Spinal Cord Stimulation

What is Spinal Cord Stimulation?

Spinal cord stimulation (SCS) consists of stimulating electrodes, implanted in the epidural space, an electrical pulse generator, implanted in the lower abdominal area or gluteal region, conducting wires connecting the electrodes to the generator, and the generator remote control.

SCS is analgesia on demand and is a useful option when other forms of therapy fail. It reduces pain medication and side effects and is effective in about 50–70% cases. It is an invasive procedure, so it can have associated complications.


SCS has notable analgesic properties and is used mostly in the treatment of

  • Failed back surgery syndrome (FBSS)
  • Peripheral neuropathic pain - including groin and knee pain
  • Complex Regional Pain Syndrome
  • Peripheral ischaemic pain.

FBSS, classified as mixed pain syndrome (neuropathic and nociceptive), is the persistent or recurrent pain, mainly involving the lower back and/or legs after successful spinal surgery. It affects about 40% of patients who undergo spinal surgeries.

SCS can also be indicated in the treatment of inoperable ischemic limb pain.

Is it right for me?

You will need to be assessed by a Consultant in Pain Management specifically trained in SCS implantation. You would be fully counselled in the requirements of the device and its implications to yourself as an individual using a multidisciplinary team including a Clinical Nurse Specialist and a Clinical psychologist.

There are different types and modes of stimulation available and the appropriate type and mode is decided on each individual’s requirements.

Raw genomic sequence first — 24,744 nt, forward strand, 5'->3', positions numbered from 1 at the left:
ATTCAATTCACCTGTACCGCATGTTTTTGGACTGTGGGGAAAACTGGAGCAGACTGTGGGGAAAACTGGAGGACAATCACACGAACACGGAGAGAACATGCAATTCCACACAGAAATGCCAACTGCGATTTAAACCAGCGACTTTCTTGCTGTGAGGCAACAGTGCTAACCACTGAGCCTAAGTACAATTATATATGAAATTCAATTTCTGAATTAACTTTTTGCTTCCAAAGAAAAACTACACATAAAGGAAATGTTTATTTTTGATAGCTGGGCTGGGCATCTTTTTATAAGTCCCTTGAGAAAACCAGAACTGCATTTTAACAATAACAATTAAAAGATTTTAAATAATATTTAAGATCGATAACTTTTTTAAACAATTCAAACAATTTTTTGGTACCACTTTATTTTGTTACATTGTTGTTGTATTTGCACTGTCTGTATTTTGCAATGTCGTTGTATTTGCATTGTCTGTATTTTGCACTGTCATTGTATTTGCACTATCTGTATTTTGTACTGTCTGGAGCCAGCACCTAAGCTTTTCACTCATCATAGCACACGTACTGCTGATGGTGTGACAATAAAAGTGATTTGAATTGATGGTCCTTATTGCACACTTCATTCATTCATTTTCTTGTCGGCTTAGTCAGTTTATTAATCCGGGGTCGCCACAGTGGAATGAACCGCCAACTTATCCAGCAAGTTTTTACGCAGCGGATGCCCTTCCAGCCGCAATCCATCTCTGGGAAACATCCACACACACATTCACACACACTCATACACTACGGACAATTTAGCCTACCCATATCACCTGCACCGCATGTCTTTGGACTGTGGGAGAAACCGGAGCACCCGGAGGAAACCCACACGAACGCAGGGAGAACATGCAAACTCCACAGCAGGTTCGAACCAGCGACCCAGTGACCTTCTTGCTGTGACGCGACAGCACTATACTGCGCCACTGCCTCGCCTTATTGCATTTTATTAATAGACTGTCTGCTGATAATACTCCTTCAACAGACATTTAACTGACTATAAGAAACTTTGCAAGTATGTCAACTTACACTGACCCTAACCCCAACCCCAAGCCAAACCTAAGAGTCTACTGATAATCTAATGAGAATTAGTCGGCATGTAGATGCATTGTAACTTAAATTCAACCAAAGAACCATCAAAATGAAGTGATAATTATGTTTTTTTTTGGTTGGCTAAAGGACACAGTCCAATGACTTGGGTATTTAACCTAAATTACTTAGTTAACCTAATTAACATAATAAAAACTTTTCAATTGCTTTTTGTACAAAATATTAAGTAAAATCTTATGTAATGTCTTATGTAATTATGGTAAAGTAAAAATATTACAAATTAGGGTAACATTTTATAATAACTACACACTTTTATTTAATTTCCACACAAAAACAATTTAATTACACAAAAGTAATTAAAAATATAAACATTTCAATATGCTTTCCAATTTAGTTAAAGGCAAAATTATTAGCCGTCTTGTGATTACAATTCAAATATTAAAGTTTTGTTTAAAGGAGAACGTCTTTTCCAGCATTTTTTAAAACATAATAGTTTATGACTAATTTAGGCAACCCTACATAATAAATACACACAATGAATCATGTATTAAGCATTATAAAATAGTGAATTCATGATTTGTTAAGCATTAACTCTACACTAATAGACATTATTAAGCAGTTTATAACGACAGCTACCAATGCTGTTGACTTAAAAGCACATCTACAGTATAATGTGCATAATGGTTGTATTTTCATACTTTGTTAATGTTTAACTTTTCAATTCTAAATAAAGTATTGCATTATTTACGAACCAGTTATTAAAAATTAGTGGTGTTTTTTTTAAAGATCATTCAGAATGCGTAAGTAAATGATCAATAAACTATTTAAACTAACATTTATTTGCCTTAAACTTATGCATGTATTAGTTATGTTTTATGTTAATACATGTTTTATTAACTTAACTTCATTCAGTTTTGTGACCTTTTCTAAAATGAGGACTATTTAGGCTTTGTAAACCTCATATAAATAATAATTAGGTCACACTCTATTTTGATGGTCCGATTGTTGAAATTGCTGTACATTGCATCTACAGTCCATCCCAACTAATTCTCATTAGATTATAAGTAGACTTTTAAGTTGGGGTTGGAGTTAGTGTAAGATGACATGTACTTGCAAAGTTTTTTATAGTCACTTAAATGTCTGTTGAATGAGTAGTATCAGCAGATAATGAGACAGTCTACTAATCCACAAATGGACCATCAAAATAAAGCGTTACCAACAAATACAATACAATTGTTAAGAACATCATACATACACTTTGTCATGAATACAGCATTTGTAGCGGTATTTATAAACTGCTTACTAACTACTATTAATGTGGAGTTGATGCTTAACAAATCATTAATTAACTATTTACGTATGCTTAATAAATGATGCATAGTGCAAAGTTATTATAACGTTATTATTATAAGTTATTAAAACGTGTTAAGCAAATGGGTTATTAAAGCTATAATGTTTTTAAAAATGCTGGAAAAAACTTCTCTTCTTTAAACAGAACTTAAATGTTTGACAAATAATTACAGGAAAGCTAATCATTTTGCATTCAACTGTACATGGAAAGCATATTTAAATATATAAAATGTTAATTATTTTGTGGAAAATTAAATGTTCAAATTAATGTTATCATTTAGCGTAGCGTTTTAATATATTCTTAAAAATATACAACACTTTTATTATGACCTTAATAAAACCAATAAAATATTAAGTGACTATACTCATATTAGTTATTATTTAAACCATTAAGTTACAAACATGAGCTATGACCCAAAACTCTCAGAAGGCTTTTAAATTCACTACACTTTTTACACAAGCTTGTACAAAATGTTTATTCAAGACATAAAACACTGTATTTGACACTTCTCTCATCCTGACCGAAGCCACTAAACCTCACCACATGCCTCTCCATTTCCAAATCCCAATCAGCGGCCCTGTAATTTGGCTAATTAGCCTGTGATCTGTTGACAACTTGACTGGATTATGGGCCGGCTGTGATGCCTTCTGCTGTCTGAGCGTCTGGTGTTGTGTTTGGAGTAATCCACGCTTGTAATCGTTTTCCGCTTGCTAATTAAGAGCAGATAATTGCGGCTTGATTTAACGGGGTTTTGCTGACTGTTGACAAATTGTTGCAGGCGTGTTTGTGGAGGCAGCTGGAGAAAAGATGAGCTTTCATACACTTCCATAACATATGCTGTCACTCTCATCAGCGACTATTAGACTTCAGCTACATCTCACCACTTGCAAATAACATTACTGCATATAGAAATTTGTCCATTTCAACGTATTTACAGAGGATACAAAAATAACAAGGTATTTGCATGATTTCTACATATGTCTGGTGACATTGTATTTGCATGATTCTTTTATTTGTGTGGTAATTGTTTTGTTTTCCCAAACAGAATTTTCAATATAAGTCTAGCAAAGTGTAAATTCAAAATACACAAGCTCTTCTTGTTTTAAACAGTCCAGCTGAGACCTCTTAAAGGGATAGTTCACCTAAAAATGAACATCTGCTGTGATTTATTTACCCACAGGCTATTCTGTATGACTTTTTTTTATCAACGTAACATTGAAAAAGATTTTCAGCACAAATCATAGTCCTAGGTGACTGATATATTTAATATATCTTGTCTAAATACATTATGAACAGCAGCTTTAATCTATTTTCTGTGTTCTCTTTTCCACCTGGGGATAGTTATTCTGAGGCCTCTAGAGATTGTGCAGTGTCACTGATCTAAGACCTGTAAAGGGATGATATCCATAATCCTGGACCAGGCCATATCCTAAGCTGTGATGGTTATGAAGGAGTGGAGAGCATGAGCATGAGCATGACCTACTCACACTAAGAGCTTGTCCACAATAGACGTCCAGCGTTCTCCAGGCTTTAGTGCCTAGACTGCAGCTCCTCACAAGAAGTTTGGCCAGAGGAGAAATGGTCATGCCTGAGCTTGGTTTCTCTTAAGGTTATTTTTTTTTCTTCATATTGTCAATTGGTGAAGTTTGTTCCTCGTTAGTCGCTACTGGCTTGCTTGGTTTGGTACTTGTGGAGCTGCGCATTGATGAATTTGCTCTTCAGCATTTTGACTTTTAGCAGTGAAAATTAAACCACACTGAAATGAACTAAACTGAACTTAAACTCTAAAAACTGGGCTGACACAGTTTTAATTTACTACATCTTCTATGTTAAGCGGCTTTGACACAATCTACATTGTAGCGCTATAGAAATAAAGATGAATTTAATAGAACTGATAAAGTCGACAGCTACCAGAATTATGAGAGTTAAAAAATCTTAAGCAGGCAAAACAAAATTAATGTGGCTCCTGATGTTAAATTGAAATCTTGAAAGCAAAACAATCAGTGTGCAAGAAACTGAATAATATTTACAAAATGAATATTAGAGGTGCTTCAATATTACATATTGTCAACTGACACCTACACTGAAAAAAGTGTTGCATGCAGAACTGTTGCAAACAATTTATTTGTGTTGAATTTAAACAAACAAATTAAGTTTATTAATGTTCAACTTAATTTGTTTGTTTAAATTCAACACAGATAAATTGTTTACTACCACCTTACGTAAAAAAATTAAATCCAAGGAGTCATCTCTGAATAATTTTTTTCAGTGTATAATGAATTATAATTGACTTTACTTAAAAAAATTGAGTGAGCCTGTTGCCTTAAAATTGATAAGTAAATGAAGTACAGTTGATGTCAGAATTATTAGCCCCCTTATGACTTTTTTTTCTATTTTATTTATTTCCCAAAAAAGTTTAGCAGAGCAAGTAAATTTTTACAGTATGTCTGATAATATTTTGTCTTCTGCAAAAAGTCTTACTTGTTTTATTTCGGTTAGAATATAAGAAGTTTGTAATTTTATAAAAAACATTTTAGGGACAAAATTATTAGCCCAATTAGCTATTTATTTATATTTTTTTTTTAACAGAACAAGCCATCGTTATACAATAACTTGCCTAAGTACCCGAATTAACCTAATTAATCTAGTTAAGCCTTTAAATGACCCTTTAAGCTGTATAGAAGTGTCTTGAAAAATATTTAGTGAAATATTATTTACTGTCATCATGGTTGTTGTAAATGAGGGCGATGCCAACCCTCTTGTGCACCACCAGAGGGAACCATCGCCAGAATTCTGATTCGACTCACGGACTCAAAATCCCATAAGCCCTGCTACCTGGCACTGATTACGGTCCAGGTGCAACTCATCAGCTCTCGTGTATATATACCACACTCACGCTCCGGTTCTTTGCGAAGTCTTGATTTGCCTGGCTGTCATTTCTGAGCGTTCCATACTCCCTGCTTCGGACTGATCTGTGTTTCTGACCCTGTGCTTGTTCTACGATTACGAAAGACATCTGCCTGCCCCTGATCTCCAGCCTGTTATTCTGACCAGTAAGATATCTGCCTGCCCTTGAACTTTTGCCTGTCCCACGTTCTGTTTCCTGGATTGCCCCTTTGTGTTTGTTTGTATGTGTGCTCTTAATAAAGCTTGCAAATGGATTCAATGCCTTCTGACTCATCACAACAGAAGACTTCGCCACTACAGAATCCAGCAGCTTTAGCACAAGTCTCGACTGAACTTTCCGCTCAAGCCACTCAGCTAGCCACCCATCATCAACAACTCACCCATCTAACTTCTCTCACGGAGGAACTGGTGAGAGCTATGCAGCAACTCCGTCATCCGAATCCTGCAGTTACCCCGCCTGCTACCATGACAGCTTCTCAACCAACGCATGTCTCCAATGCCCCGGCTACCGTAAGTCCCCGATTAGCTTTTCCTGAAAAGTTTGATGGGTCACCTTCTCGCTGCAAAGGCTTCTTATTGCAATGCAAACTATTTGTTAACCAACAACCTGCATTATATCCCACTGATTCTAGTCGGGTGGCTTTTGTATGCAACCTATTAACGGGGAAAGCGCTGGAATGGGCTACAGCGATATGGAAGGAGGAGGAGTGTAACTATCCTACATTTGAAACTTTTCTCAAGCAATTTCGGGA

How is it implanted?

SCS procedure involves careful placement of electrodes in the epidural space, a trial period (which takes between 7-14 days), and, if the results of pain relieving was satisfactory in the trial period, anchoring the electrodes to the ligaments beneath the skin alongside the spine, positioning and implantation of the pulse generator, tunnelling and connection of the connecting wires, programming the system for the special pattern of stimulation and associated postoperative follow up.


The most common complications include lead migration, lead breakage, and infection. Other complications include haematomas (subcutaneous or epidural), cerebrospinal fluid (CSF) leak, post dural puncture headache, discomfort at pulse generator site, seroma and transient paraplegia.

This information was provided to Spencer Private Hospitals by Pain Management Specialist, Dr Neil Collighan who performs this procedure.

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